The Brexit Secretary Dominic Raab has reportedly expressed frustration that Michel Barnier is struggling to make himself available for face-to-face talks.
Mr Raab was assured by Mr Barnier that he would be available “24/7” for discussions on Brexit, especially given the tight timetable both sides are working towards. However, this appears to be more of an empty promise as the British side have been unable to secure lengthy discussions owing to Mr Barnier’s diary constraints.
The Guardian has reported that the British cabinet minister was granted only a two-hour meeting with Barnier last week, having initially offered only a three-hour slot this Friday.
Barnier, who according to Twitter has been in his home region of Savoie in south-east France, as well as Germany and was understood to be again leaving Brussels for Croatia on Friday afternoon, following what was set to be an early morning meeting with the British cabinet minister.
— Michel Barnier (@MichelBarnier) August 26, 2018
The two sides pledged that summer would not see a halt to the Brexit talks as they enter the final stage of the negotiations, with Barnier insisting a deal needed to be struck by “the beginning of November, but not much later than that”.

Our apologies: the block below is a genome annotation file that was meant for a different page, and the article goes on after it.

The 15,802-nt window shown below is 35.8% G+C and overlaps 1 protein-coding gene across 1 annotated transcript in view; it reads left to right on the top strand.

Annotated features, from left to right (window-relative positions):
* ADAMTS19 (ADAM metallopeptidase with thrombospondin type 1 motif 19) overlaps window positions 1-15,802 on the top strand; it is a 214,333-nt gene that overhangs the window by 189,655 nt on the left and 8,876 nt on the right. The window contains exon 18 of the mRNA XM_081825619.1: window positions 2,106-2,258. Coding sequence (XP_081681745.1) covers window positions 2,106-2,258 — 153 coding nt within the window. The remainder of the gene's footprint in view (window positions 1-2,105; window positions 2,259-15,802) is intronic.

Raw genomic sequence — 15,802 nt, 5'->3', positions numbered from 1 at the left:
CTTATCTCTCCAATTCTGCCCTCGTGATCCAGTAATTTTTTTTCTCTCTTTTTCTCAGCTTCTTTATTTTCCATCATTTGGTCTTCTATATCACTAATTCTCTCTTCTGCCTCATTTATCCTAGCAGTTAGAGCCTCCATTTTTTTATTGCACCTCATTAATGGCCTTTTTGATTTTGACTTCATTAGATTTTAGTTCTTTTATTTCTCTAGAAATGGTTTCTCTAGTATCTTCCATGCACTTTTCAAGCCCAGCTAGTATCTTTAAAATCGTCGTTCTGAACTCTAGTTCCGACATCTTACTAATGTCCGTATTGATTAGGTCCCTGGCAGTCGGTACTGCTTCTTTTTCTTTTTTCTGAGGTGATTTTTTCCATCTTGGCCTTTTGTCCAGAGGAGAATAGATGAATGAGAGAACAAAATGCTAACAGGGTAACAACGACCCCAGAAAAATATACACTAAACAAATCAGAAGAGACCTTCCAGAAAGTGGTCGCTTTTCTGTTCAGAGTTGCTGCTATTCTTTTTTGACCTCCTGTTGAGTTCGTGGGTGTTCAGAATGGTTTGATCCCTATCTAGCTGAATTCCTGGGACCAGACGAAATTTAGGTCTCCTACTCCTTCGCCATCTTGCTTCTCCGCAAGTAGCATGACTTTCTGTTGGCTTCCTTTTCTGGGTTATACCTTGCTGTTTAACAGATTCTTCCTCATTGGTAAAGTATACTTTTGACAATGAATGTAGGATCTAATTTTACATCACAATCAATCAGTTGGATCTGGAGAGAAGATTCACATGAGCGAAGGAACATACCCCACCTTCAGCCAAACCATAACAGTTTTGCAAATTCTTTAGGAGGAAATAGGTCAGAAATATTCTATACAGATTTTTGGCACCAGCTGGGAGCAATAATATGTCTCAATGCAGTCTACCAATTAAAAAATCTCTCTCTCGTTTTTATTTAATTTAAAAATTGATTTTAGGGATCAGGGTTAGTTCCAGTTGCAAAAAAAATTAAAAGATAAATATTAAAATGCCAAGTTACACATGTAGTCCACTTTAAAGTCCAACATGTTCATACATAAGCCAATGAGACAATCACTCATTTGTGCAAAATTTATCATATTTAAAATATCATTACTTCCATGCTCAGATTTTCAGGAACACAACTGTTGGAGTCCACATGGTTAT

Yet despite the EU repeatedly saying that they are committed to “working for a deal”, the British side believe that this has been little more than hyperbole.
Now with summer creeping to an end, representations have been made to the EU in which commission officials were told that Raab required lengthy meetings to discuss the detail of the Chequers plan, which the UK believes is not being given the attention it deserves.
It is understood that discussions over Northern Ireland proved to be some of the most difficult yet, as the UK side has insisted that progress on avoiding a hard border on the island of Ireland could not be made unless there was progress on Chequers.
The EU, in turn, has stressed that the British government must live up to the commitments it made on an “all-weather” solution to avoiding a hard border through a backstop solution in the withdrawal agreement, which would snap into place if a wider deal or bespoke technological solution did not solve the problem.
Dominic Raab expressed his frustration with Barnier during a brief press conference last week when he expressed hope for a longer meeting this week, and suggested that a deal would require “energy on both sides”.
The news comes as Theresa May’s former Chief of Staff Nick Timothy has urged the British negotiating team to “show some fight, and do a deal true to what Britain voted for two years ago.”
The ball now lies in the court of the seemingly unreasonable and unrelenting European Union; should no deal be reached, the EU may only be able to blame itself.